Learning you’ve developed type 2 diabetes can be a tough pill to swallow, but sticking to a treatment regimen is important to ensure that your condition doesn’t continue to worsen, which can come with all sorts of symptoms, health risks, and complications.
Sadly, however, new research out of Alberta, Canada, suggests that nearly half of adults who are newly diagnosed with diabetes will discontinue their medications or stop following their treatment plans as directed within one year of diagnosis.
According to the study, which was published in Diabetes Medicine, most adults with type 2 diabetes are prescribed metformin monotherapy when they’re first diagnosed. One year after diagnosis, however, only slightly more than half of these folks are using their medication as prescribed, despite its being a rather inexpensive medication that comes in a simple pill form and tends not to cause side effects for most people.
“While the expansion of medical options provides prescribers with more options, local guidelines still recommend that metformin monotherapy be chosen for cases of uncomplicated diabetes with an HbA1c less than 8.5%, due largely to the cost-effectiveness of this therapy relative to other more expensive medications,” says David J.T. Campbell, MD, PhD, MSc, FRCPC, assistant professor and consultant endocrinologist in the departments of medicine, community health sciences and cardiac sciences at the Cumming School of Medicine, University of Calgary, in Canada. “Therefore, the point of our study was to see if prescribers were still using metformin when appropriate, in the face of so many new medications.”
The study involved data from 17,932 adults from Alberta diagnosed with diabetes between April 2012 and March 2017. All participants had an HbA1c between 6.5% and 8.5% and had filled a prescription for a diabetes medication at least once within a year of diagnosis.
The study subjects were split into groups based on treatment regimen: metformin monotherapy (89 percent), non-metformin diabetes medication (3.3 percent), or metformin-containing combination therapy (7.6 percent). They were considered to have adhered to their medication plans if they had filled prescriptions for at least 80 percent of the supply needed for the observed treatment days.
Overall, 48 percent of subjects did not adhere to their diabetes therapy in their first year of treatment. Older people and those with comorbidities were more likely to stick to their treatment plans, as were those living in high-income neighborhoods. Those taking metformin monotherapy were less likely to stay on their medication than those taking combination therapies or non-metformin drugs.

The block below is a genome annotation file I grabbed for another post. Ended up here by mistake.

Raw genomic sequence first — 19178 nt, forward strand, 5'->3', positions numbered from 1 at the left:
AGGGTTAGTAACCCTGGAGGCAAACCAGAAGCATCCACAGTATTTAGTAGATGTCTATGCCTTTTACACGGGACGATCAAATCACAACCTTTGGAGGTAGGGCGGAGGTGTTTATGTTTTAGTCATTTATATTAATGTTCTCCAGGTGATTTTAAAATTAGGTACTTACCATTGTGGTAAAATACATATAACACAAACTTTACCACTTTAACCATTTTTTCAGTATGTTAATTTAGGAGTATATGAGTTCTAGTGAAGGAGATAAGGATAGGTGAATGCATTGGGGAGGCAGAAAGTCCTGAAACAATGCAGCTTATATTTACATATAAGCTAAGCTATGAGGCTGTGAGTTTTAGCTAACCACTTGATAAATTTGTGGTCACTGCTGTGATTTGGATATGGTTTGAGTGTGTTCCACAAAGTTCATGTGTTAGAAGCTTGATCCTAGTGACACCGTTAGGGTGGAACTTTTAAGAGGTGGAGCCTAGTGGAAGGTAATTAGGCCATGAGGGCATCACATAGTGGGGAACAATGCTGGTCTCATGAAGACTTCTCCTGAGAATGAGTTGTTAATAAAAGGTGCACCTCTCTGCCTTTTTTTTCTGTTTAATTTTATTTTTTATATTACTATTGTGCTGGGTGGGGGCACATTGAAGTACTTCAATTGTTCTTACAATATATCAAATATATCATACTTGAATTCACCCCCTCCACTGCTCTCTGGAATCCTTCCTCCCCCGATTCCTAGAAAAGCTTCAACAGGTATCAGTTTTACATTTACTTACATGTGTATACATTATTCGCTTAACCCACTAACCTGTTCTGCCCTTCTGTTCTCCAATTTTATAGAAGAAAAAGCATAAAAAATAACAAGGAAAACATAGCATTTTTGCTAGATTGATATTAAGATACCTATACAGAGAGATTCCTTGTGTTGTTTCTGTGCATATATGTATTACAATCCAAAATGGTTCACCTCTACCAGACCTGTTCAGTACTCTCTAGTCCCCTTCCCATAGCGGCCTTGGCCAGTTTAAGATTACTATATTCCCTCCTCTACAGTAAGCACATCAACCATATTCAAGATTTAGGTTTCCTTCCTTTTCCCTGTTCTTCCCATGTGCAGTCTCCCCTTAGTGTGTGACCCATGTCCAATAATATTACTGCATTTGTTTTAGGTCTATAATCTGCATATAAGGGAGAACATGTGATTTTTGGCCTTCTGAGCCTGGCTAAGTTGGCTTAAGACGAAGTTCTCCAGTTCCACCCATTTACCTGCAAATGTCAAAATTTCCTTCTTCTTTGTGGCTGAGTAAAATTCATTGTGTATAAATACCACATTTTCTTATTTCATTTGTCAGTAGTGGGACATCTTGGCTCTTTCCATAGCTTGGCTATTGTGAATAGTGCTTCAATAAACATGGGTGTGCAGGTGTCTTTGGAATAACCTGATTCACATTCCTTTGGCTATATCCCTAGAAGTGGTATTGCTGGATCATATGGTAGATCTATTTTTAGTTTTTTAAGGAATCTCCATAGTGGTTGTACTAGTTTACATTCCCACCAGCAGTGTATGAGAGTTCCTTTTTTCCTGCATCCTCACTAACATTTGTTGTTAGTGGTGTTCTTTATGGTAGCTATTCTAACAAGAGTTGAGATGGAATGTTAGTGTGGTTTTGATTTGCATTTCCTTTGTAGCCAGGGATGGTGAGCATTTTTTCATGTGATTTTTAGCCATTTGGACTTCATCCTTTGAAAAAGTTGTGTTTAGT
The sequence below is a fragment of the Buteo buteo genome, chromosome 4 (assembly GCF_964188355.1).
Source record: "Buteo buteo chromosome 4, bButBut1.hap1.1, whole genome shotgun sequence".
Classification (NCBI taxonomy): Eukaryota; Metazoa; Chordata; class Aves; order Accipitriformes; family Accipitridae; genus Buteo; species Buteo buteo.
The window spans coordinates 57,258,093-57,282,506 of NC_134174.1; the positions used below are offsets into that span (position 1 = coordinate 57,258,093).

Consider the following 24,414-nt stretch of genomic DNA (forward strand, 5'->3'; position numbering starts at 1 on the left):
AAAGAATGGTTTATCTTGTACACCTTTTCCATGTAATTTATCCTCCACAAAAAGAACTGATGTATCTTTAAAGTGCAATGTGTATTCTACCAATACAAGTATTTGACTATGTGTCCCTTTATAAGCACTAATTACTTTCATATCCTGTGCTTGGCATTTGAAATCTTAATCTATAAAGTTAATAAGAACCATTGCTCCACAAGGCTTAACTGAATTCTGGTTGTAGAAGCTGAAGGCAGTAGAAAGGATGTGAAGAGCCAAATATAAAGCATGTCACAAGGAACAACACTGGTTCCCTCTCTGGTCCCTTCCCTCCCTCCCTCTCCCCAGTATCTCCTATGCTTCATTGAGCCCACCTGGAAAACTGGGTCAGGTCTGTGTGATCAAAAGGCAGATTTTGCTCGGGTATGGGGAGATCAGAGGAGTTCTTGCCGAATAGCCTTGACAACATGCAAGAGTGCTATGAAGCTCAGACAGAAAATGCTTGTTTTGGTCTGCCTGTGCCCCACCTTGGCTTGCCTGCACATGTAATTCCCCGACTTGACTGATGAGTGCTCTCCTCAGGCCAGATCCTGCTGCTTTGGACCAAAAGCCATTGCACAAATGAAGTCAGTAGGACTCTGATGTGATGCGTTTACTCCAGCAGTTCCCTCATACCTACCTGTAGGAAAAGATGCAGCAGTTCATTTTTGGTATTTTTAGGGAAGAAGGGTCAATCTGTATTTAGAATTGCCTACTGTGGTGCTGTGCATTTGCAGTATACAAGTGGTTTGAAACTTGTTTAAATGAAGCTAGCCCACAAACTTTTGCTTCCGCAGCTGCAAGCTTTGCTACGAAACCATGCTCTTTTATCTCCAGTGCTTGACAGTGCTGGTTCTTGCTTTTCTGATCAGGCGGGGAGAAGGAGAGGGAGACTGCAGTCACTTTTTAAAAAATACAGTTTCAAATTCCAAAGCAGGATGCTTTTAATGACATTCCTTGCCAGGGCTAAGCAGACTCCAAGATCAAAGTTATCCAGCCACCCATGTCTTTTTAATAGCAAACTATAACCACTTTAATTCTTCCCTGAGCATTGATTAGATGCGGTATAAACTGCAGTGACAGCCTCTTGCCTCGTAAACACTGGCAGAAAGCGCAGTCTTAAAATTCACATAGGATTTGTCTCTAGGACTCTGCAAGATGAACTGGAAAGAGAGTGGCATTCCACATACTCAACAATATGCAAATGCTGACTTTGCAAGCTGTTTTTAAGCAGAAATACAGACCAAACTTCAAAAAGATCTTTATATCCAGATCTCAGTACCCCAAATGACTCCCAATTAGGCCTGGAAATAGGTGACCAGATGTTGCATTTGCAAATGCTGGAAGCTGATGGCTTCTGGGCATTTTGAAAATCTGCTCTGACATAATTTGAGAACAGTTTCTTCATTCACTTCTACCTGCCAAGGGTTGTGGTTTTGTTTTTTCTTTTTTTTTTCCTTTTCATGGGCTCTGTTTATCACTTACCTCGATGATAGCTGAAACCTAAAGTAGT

Of those who started taking metformin after diagnosis, 54 percent remained on the medication. The number of people staying on metformin dropped by 10 percent after 30 days, 90 days, and 100 days. Those who stopped taking metformin tended not to switch to another medication, but adults with a higher HbA1c were more likely to switch to combination therapies than adults with lower HbA1cs.
“There are important implications for patients who discontinue therapy that is initially prescribed,” says Campbell. “We know that metformin helps to lower blood glucose, and there is even evidence that it helps to reduce diabetes complications in the long run, yet many patients are forgoing these benefits by discontinuing their treatment shortly after starting.”
Researchers hope that more people can be persuaded to stick with their metformin monotherapy, because it is an effective medication and cheaper than many of the alternatives. In the study, people who were prescribed metformin combination therapies or non-metformin medications incurred about double the healthcare costs compared to those who were prescribed metformin. And in terms of medication alone, the difference was quite significant. One year of metformin cost an average of CA$139, while combination therapy cost CA$932 and non-metformin medications cost CA$817.
“We would like to better explore the reasons for nonadherence to metformin and other diabetes treatments in order to plan and design programs and supports to help patients remain on effective medical therapies,” says Campbell. “Furthermore, we hope to use our database of patients with diabetes to answer other real-world medication-related questions, including better understanding if other therapies are used in the appropriate clinical settings, as per guidelines.”
Future studies will hopefully reveal more about the reasons people fail to adhere to their diabetes treatment plans and develop ideas to encourage more people to stay on their medications.
Sticking to your diabetes medication early on could make a huge difference as time progresses. We encourage all people with diabetes to follow their doctors’ orders and adhere to their treatment plans in order to avoid complications.Whizzco